I used a vegan orange blossom honey by a independent company called Plant-Based-Artisan, but if you can’t get this you could try maple syrup, agave or another vegan honey if you know one.

You will need an uncut white tin loaf, cut two slices around 1 -1 1/2 inches thick and score a cross hatch pattern on one side, half way through the bread slice.
You will need one 1 inch x 1 inch piece of vegan butter slightly warmed.
one teaspoon of vegan honey or similar and one teaspoon of miso paste of choice. I used Clearspring barley miso paste.  Mix your butter, honey and miso together.

Toast the uncut side of your bread under the grill then flip it over and spread over your honey miso butter thickly and put it back under the grill. The miso will start to bubble a bit like cheese on toast. When the miso butter in bubbling and your toast is done, take it out and sprinkle with a few sesame seeds. Eat while it’s still hot.
A comforting toast with the taste of Japan .

 

 

Blog, Winter Food

Matcha Scones with Yuzu Drizzle & Sweet Red Bean Jam

Move over mince pies there’s a new Christmas tea time  treat in town.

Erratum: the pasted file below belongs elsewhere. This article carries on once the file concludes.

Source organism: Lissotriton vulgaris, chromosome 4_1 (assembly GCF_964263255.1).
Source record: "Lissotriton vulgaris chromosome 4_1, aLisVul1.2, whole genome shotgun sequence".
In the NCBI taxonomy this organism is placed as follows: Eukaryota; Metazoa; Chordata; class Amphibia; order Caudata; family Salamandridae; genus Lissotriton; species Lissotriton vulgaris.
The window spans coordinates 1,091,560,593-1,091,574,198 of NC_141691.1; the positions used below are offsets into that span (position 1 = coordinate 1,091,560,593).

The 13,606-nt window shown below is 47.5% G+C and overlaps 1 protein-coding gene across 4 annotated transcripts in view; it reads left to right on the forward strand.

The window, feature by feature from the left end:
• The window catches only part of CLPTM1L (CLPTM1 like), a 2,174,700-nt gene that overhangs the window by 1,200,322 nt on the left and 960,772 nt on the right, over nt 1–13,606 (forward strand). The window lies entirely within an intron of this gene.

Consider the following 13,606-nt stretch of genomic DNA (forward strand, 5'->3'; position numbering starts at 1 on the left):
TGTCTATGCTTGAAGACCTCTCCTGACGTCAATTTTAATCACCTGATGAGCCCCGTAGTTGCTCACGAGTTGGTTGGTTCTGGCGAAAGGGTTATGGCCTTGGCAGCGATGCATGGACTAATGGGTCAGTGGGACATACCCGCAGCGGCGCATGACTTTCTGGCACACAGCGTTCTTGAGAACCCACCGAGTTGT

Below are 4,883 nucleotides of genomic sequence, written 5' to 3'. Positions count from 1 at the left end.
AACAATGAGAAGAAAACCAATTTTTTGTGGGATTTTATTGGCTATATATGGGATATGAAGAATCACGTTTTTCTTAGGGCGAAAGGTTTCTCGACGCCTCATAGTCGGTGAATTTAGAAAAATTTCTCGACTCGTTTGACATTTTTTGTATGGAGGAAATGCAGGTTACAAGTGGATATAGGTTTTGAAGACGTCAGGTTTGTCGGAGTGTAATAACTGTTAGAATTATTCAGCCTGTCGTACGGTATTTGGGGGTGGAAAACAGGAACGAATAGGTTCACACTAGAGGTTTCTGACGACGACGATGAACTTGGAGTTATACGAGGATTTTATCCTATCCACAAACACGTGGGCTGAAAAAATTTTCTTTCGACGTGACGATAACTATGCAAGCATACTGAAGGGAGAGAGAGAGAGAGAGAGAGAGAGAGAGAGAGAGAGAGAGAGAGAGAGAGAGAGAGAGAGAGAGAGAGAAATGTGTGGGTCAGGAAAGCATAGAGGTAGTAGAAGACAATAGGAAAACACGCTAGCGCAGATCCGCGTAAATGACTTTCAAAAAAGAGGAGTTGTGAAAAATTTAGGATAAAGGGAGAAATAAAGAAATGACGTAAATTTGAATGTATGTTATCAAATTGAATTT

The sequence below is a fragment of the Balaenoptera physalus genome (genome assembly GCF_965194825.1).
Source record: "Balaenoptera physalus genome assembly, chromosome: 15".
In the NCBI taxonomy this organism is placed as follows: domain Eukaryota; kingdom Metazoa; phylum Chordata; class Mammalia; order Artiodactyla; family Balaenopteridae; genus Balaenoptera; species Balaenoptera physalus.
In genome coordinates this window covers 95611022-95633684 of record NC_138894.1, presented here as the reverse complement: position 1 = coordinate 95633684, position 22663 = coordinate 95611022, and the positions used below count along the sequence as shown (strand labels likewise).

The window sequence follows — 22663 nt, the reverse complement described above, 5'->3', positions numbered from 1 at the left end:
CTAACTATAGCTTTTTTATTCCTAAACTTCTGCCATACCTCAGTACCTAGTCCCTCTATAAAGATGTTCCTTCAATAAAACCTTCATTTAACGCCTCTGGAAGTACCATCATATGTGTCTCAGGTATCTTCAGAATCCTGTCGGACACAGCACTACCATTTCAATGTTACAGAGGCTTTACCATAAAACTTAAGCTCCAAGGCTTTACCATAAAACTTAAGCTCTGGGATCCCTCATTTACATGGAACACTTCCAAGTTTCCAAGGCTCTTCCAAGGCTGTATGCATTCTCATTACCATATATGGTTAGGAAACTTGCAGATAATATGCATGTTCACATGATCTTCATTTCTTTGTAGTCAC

I decided to make matcha scones as I thought they would look pretty festive.


Filled with sweet azuki bean jam but you could make them look even more festive if you used say a strawberry or cranberry jam instead.
Heat your oven to 200 c fan oven
You will need:

350g of self raising flour sifted into a bowl

to this add 1tsp of baking powder, 3 tablespoons of caster sugar and 1 heaped tablespoon of sifted matcha powder . Mix together.

Chop into squares 85g of vegan butter and add this to your matcha flour and thoroughly rub the butter into the flour very well.

In a jug measure 175ml of soy milk and warm it slightly in the microwave for 30 seconds then to this add 1 teaspoon of vanilla essence and 1/2 teaspoon of Yuzu juice.
Add this to your flour mixture and mix in.

Tip out onto parchment paper flatten and fold the dough a few times and then leave in the fridge for 30 mins.
Add some plain flour to a surface and tip out your dough. Flatten and fold again a few times. Then put your dough onto a baking sheet lined with parchment paper. Depending on what shape you want you scones either make your dough into a circle to make triangle scones or a rectangle to make rectangle scones. Cut your dough to make your scones and separate them from each other.

Brush each scone with soymilk

Bake in the oven for 10 mins

Remove and allow to cool completely on a wire rack.

Make some icing from icing sugar water and Yuzu juice and drizzle it over the scones.